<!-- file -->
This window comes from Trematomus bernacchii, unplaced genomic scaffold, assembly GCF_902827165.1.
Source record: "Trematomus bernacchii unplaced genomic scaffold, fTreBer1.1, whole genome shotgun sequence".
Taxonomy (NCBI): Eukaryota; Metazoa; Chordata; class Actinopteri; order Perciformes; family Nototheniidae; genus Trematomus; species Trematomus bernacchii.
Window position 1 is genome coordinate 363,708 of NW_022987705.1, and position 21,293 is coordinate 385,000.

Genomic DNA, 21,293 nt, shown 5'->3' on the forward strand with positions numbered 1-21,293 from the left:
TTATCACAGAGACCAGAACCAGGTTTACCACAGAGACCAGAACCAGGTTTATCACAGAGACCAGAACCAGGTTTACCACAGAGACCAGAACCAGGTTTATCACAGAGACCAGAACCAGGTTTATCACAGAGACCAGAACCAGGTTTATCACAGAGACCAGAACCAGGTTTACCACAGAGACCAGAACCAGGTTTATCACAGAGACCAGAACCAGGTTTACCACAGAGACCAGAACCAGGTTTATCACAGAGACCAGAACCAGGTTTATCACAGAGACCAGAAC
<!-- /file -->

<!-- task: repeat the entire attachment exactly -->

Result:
This window comes from Trematomus bernacchii, unplaced genomic scaffold, assembly GCF_902827165.1.
Source record: "Trematomus bernacchii unplaced genomic scaffold, fTreBer1.1, whole genome shotgun sequence".
Taxonomy (NCBI): Eukaryota; Metazoa; Chordata; class Actinopteri; order Perciformes; family Nototheniidae; genus Trematomus; species Trematomus bernacchii.
Window position 1 is genome coordinate 363,708 of NW_022987705.1, and position 21,293 is coordinate 385,000.

Genomic DNA, 21,293 nt, shown 5'->3' on the forward strand with positions numbered 1-21,293 from the left:
TTATCACAGAGACCAGAACCAGGTTTACCACAGAGACCAGAACCAGGTTTATCACAGAGACCAGAACCAGGTTTACCACAGAGACCAGAACCAGGTTTATCACAGAGACCAGAACCAGGTTTATCACAGAGACCAGAACCAGGTTTATCACAGAGACCAGAACCAGGTTTACCACAGAGACCAGAACCAGGTTTATCACAGAGACCAGAACCAGGTTTACCACAGAGACCAGAACCAGGTTTATCACAGAGACCAGAACCAGGTTTATCACAGAGACCAGAAC